11. The non-transitory computer-readable storage medium of claim 8, wherein the substitution rule comprises a rule to substitute a first search query that includes: (i) the phrase that includes the first term, the second term, and the third term, and (ii) the additional, original search query term that is not included in the phrase,
with a second search query that includes: (i) the phrase that includes the first term, the second term, and the third term, and (ii) the additional, revised search query term that is different than the additional, original search query term and that is not included in the phrase.
12. The non-transitory computer-readable storage medium of claim 11, wherein the one or more computers are further configured to perform operations comprising:
ranking the first search query and the second search query based at least on (i) a number of times the first search query is submitted to a search engine, and (ii) a number of times that the first search query is followed by the second search query in the collection of search queries.
13. The non-transitory computer-readable storage medium of claim 8, wherein the additional, original search query term includes at least one of: (i) a substitute of at least one additional term of received terms other than the first term, the second term, and the third term, or (ii) an associate term associated with the collective meaning of the phrase that includes the first term, the second term, and the third term.
14. The non-transitory computer-readable storage medium of claim 8, wherein determining the collective meaning of the phrase that includes the first term, the second term, and the third term comprises:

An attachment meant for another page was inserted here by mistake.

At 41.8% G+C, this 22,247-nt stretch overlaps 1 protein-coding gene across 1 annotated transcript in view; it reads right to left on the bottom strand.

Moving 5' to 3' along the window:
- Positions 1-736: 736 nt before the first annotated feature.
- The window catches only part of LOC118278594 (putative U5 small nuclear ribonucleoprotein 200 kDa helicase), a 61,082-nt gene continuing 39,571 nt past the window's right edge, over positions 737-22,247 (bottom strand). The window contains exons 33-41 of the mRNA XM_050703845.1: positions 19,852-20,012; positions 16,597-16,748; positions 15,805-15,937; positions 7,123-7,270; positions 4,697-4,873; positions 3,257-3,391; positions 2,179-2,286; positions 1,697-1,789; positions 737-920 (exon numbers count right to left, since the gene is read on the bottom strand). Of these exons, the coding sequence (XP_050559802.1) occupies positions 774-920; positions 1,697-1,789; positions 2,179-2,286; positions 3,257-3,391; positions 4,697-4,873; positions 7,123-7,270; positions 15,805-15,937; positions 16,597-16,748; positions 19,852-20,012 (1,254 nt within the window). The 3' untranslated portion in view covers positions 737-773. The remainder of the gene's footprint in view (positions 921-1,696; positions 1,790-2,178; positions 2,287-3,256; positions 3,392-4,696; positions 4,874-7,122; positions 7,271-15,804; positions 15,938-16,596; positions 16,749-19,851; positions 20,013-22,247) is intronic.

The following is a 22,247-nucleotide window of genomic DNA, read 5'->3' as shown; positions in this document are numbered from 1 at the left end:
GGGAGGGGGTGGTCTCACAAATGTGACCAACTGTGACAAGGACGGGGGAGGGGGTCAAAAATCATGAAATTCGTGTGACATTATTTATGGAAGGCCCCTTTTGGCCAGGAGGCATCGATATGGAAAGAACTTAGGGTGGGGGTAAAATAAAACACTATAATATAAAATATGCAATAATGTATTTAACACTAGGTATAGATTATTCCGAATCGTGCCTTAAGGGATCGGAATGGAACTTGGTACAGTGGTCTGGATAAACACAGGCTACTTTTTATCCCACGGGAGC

determining whether the collective meaning of the phrase that includes the first term, the second term, and the third term matches a stored concept.
15. A system comprising:
one or more computers and one or more storage devices storing instructions that are operable, when executed by one or more computers, cause the one or more computers to perform operations comprising:
receiving a first term, a second term, and a third term;
determining that a phrase that includes the first term, the second term, and the third term has a collective meaning that is different than each of a meaning of the first term, a meaning of the second term, and a meaning of the third term;
in response to determining that the phrase that includes the first term, the second term, and the third term has a collective meaning that is different than each of the meaning of the first term, the meaning of the second term, and the meaning of the third term:
identifying a query that includes: (i) the phrase that includes the first term, the second term, and the third term, and (ii) an additional term that is not included in the phrase, and
determining a number of times that, in a collection of search queries, the query including: (i) the phrase that includes the first term, the second term, and the third term, and (ii) the additional term that is not included in the phrase, is followed by a search query that includes: (i) the phrase that includes the first term, the second term, and the third term, and (ii) a fourth term that is different than the additional term and that is not included in the phrase; and